Leading RNA Researchers Partner to Pursue Biomedical Technologies at UAlbany
November International RNA Symposium Advances Collaborations
ALBANY, N.Y. (October 27, 2011) – Five University at Albany scientists have launched novel partnerships with researchers from the Wadsworth Center, New York State Department of Health; Rensselaer Polytechnic Institute; UMass Amherst; and Williams College to advance ribonucleic acid (RNA) biomedical technologies. The goal of these collaborations is to advance research into RNA and its implications for innovative medicines and technologies. RNA technologies have shown promise in efforts to treat diseases including cancers, neurological conditions, and drug-resistant bacterial and viral infections.
The studies will explore early-stage, interdisciplinary research projects with the potential of generating external research funding or commercial applications of RNA technologies. Each project involves collaborating researchers with complementary approaches at partner institutions.
The collaborators include:
Paul F. Agris, Biological Sciences and Chemistry with Kathleen McDonough, Wadsworth Center, New York State Department of Health
Multi-drug resistant gram-positive infections are an enormous problem in terms of treating exposure. In collaboration with McDonough, Agris is uncovering a new class of small molecules unlikely to cause mutation-based antibiotic resistance. The chemical and physical space of the target of intervention will be described in detail, and biological assays to screen small molecule inhibitors of tRNA binding to it will be developed.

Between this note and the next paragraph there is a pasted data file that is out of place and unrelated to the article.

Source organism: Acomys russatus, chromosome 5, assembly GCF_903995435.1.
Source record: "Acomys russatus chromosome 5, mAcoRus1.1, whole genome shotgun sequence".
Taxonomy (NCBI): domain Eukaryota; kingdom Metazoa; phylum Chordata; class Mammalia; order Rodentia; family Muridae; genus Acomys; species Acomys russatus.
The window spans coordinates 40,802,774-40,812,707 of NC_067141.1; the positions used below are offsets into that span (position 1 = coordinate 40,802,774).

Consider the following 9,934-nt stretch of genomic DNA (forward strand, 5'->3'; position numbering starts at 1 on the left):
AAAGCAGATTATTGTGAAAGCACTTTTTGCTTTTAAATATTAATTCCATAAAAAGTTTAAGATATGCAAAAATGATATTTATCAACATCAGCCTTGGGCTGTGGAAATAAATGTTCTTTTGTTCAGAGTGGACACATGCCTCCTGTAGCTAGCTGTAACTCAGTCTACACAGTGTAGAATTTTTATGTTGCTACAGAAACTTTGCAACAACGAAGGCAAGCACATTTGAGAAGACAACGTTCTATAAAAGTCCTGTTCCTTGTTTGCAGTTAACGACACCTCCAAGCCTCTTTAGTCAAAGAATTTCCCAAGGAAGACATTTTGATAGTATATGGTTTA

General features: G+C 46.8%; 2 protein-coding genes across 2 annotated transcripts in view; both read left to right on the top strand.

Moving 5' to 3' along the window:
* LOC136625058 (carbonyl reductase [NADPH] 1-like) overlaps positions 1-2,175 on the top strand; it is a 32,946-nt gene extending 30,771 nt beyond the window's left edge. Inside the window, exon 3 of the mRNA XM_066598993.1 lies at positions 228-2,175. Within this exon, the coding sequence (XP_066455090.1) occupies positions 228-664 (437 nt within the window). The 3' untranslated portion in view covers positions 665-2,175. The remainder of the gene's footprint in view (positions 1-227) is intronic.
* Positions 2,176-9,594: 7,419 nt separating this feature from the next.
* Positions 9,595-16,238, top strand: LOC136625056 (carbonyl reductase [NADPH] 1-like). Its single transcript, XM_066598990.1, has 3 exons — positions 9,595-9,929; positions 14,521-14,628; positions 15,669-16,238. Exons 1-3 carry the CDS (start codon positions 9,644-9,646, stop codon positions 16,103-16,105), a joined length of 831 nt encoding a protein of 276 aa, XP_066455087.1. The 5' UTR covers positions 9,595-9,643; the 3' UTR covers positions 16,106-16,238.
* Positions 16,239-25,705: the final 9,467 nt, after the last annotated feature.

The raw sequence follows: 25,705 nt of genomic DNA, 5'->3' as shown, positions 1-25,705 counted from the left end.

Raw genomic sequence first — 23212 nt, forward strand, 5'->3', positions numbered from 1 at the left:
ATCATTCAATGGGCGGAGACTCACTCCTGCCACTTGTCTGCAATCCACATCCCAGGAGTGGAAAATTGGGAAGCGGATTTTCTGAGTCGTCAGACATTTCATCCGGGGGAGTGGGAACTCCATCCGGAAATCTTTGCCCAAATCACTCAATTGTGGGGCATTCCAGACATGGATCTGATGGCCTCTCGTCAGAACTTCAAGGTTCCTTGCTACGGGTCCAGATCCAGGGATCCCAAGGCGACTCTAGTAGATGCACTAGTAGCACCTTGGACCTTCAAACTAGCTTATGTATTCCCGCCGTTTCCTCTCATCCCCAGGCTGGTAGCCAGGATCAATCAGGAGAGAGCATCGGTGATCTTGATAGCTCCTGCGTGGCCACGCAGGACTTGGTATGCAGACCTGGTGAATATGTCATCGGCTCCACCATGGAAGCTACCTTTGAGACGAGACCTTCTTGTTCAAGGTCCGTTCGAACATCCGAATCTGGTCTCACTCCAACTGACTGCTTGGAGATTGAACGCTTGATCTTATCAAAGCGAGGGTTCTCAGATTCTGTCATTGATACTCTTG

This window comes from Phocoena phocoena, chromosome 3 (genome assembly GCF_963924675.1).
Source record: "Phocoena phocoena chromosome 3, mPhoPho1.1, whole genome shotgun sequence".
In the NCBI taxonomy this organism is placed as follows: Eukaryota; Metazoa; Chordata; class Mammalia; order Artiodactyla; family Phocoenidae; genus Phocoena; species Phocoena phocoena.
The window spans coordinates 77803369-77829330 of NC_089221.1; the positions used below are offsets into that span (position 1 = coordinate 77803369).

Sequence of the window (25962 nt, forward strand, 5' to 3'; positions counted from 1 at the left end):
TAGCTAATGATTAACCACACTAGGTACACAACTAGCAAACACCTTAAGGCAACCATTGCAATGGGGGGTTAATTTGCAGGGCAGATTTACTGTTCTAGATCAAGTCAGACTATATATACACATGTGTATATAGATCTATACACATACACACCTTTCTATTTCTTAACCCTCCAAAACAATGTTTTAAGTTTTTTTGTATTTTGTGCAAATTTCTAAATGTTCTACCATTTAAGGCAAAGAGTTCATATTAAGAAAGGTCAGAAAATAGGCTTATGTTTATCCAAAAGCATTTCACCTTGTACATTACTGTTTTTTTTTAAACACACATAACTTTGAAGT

Daniele Fabris, Departments of Chemistry and Biological Sciences, with Joseph Wade and Kathleen McDonough, the Wadsworth Center, New York State Department of Health
Proteins interact with RNA to control gene expression but are often not characterized. This is particularly important for understanding RNA mechanisms of action in normal and human disease conditions. Fabris, Wade and McDonough are partnering to develop an innovative approach to characterize such interactions.
Igor Lednev, Department of Chemistry with Paul Agris, RNA Institute and Angel Garcia, RPI
Technology development is one of the missions of The RNA Institute. Technologies well-established for the study of DNA and proteins must be developed for the study of RNA in order to advance RNA as a novel therapeutic target. Lednev, in collaboration with Agris and Garcia, will demonstrate the potential of ultraviolet resonance Raman (UVRR) spectroscopy for characterization of RNA structure and its functional interaction with proteins.
Pan T.X. Li, Department of Biological Sciences with Lori Goldner, UMass Amherst and Daniel Aalberts, Williams College
Knowledge of RNA structures is critical for gaining insights into RNA cellular functions and for possible therapeutic applications of RNA. Li, in collaboration with Goldner and Aalberts, uses state-of-the art single molecule spectroscopy equipment built in his lab to gain information about tertiary folding of RNA to address one of the bottlenecks of RNA biology - predicting the normal and abnormal functioning 3D structures of RNA molecules.
Carla Theimer, Department of Chemistry with Scott Tenenbaum, College of Nanoscale Science and Engineering
Exploiting RNAs control of gene expression enables new avenues for therapeutic approaches to human health problems. Theimer and Tenenbaum are collaborating to combine their expertise in a multidisciplinary program to exploit RNA to understand regulation of gene expression.
The RNA Institute at the University at Albany was launched in June 2010. It brings together leading researchers from higher education and other institutions, and offers advanced facilities for early phase RNA-based drug discovery.
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